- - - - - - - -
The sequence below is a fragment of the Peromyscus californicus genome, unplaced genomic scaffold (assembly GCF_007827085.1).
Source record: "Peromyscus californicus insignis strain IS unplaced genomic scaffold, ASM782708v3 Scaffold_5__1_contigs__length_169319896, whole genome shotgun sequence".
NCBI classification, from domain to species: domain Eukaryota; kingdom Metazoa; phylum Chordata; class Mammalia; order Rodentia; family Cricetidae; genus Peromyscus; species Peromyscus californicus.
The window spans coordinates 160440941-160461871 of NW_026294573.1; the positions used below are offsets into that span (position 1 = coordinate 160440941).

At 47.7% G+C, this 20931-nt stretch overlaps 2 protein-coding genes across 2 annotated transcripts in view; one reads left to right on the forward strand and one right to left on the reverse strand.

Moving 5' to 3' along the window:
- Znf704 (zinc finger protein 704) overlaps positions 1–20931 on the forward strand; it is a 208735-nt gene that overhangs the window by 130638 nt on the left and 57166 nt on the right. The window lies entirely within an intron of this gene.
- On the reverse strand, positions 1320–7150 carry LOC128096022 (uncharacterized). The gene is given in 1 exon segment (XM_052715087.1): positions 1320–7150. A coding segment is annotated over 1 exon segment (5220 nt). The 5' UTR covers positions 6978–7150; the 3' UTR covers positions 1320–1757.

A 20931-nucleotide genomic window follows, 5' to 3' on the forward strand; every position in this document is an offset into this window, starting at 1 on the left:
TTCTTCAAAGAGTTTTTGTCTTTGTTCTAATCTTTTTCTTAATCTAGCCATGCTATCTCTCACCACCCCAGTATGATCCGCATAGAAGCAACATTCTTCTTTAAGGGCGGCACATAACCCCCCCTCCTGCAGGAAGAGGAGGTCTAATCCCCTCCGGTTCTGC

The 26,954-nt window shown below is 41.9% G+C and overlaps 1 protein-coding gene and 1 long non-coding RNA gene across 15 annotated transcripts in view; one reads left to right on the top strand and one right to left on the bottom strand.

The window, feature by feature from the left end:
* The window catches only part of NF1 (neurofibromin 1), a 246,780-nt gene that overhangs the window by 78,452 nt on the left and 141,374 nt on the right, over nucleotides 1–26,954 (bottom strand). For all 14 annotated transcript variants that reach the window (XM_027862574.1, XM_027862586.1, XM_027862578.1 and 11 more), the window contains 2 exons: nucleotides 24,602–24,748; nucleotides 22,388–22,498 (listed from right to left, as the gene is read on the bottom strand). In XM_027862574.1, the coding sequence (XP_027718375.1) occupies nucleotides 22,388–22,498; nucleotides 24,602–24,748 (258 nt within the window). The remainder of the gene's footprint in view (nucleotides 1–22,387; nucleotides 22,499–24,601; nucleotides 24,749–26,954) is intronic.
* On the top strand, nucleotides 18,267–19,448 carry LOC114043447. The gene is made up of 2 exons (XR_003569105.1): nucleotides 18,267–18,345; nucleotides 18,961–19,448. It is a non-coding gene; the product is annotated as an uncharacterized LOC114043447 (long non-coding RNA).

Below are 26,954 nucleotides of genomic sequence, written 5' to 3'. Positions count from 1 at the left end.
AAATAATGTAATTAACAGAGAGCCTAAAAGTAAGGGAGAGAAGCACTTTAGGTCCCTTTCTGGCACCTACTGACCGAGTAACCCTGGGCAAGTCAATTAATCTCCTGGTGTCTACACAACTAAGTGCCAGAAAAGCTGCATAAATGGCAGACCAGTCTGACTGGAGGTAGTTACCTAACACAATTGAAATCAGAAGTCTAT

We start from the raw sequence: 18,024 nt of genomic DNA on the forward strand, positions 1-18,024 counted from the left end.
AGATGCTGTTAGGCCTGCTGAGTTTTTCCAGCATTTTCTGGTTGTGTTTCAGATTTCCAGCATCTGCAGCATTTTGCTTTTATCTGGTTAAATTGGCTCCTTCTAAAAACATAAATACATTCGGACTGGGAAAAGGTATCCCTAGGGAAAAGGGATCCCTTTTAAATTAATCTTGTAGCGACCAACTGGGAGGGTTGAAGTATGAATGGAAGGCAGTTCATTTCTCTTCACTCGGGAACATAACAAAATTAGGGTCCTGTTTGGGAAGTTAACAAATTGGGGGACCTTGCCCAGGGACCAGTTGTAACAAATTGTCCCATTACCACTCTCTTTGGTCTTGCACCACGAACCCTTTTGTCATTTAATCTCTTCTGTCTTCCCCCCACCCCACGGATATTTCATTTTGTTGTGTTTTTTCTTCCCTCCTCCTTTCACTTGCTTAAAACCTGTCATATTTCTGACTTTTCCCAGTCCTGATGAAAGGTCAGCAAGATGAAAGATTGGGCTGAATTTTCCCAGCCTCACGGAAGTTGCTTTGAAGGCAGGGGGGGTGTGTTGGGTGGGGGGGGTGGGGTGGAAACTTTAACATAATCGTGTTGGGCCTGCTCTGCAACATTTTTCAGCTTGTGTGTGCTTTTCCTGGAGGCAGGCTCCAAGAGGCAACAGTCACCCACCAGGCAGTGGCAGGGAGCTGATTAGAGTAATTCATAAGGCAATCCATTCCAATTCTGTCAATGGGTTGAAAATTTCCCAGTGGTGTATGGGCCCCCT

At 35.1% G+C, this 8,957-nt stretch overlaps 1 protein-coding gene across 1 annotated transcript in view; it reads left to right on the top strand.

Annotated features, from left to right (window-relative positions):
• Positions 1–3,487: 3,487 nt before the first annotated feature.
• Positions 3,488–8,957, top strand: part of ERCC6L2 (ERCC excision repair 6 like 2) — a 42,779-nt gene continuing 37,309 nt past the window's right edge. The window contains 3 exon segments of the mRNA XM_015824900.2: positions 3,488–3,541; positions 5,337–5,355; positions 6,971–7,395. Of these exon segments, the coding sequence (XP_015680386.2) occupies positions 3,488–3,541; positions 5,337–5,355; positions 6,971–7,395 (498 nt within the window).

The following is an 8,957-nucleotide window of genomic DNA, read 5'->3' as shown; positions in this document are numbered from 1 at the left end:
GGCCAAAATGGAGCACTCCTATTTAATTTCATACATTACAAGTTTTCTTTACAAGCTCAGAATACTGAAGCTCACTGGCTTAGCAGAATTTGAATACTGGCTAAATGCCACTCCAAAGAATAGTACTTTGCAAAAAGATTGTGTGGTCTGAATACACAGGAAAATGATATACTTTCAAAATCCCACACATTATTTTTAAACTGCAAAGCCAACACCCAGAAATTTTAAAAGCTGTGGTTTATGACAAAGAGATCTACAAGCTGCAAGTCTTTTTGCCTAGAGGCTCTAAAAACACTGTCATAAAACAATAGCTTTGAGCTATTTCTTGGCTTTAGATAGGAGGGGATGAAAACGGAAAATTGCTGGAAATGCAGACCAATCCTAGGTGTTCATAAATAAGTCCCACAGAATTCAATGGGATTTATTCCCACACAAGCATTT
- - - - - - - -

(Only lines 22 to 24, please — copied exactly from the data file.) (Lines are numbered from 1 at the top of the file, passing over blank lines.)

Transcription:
• Positions 3,488–8,957, top strand: part of ERCC6L2 (ERCC excision repair 6 like 2) — a 42,779-nt gene continuing 37,309 nt past the window's right edge. The window contains 3 exon segments of the mRNA XM_015824900.2: positions 3,488–3,541; positions 5,337–5,355; positions 6,971–7,395. Of these exon segments, the coding sequence (XP_015680386.2) occupies positions 3,488–3,541; positions 5,337–5,355; positions 6,971–7,395 (498 nt within the window).

The following is an 8,957-nucleotide window of genomic DNA, read 5'->3' as shown; positions in this document are numbered from 1 at the left end:
GGCCAAAATGGAGCACTCCTATTTAATTTCATACATTACAAGTTTTCTTTACAAGCTCAGAATACTGAAGCTCACTGGCTTAGCAGAATTTGAATACTGGCTAAATGCCACTCCAAAGAATAGTACTTTGCAAAAAGATTGTGTGGTCTGAATACACAGGAAAATGATATACTTTCAAAATCCCACACATTATTTTTAAACTGCAAAGCCAACACCCAGAAATTTTAAAAGCTGTGGTTTATGACAAAGAGATCTACAAGCTGCAAGTCTTTTTGCCTAGAGGCTCTAAAAACACTGTCATAAAACAATAGCTTTGAGCTATTTCTTGGCTTTAGATAGGAGGGGATGAAAACGGAAAATTGCTGGAAATGCAGACCAATCCTAGGTGTTCATAAATAAGTCCCACAGAATTCAATGGGATTTATTCCCACACAAGCATTT